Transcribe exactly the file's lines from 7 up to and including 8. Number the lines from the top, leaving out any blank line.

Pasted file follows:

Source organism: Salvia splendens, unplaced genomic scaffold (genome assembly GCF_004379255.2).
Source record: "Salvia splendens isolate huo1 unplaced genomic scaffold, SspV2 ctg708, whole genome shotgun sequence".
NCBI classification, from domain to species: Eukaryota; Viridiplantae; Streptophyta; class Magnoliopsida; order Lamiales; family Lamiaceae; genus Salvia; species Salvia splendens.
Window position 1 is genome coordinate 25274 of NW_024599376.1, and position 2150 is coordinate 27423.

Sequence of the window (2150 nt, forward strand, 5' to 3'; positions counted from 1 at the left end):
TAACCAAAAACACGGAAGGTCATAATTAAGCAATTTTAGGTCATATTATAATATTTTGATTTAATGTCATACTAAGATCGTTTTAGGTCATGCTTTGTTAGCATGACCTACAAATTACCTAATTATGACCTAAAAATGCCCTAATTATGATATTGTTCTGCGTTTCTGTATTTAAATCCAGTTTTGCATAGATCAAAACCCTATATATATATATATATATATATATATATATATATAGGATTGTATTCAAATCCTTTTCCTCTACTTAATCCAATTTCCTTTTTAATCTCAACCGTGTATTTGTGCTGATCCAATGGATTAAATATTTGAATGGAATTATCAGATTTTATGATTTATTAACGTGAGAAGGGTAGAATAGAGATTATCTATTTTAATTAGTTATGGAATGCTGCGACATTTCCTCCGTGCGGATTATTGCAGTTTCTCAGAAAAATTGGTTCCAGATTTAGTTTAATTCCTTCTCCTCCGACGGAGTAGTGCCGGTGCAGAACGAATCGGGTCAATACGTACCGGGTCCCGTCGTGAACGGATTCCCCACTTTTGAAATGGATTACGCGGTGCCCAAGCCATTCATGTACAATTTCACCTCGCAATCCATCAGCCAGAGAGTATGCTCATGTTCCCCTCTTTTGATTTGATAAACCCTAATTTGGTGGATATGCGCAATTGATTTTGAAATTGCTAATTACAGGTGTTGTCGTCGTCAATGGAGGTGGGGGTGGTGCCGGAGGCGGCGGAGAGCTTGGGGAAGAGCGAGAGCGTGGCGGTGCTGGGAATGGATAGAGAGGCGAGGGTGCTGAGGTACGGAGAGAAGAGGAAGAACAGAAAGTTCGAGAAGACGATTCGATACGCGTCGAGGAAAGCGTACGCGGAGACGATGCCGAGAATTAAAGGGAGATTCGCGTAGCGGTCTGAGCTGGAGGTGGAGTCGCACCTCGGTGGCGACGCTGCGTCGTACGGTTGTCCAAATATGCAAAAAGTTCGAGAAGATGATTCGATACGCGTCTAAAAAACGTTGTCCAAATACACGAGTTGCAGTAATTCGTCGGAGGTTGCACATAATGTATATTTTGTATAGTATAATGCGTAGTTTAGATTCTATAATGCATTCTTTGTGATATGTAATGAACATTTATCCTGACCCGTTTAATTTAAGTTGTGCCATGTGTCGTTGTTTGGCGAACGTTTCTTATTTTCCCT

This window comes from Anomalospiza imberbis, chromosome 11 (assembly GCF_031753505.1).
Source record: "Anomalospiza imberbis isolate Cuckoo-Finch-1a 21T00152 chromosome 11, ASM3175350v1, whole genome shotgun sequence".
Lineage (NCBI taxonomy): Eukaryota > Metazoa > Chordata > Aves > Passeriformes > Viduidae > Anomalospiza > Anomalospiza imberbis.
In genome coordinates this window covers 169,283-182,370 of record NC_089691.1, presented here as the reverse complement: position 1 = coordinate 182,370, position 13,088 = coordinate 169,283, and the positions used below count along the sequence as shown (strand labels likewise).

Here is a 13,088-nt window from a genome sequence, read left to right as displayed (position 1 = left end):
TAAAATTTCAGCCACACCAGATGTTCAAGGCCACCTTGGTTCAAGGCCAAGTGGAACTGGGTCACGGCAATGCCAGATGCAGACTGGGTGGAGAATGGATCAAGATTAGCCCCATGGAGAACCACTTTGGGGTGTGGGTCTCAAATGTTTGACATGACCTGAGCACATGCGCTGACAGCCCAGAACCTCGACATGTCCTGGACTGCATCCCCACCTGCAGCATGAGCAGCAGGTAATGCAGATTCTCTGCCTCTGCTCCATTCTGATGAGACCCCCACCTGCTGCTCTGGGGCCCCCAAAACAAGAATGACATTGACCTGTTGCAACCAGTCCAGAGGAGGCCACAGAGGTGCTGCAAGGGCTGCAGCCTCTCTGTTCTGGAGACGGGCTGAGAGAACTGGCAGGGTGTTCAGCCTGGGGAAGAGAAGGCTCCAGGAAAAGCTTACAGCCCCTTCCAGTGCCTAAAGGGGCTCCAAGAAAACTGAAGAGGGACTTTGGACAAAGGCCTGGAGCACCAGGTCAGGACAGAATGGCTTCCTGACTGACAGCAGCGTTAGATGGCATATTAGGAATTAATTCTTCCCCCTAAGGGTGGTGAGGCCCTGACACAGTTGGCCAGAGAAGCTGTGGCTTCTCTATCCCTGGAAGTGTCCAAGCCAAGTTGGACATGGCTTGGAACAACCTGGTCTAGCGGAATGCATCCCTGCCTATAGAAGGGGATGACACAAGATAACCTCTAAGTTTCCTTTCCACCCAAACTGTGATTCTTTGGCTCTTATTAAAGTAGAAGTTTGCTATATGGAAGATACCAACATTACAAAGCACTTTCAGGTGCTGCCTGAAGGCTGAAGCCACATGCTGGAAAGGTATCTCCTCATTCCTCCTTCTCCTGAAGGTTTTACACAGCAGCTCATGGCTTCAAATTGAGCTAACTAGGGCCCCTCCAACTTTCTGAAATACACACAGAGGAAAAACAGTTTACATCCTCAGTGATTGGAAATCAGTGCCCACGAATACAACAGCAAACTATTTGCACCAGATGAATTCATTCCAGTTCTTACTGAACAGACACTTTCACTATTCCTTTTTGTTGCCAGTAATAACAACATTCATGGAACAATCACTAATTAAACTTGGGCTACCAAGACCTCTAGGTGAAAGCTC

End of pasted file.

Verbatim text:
This window comes from Anomalospiza imberbis, chromosome 11 (assembly GCF_031753505.1).
Source record: "Anomalospiza imberbis isolate Cuckoo-Finch-1a 21T00152 chromosome 11, ASM3175350v1, whole genome shotgun sequence".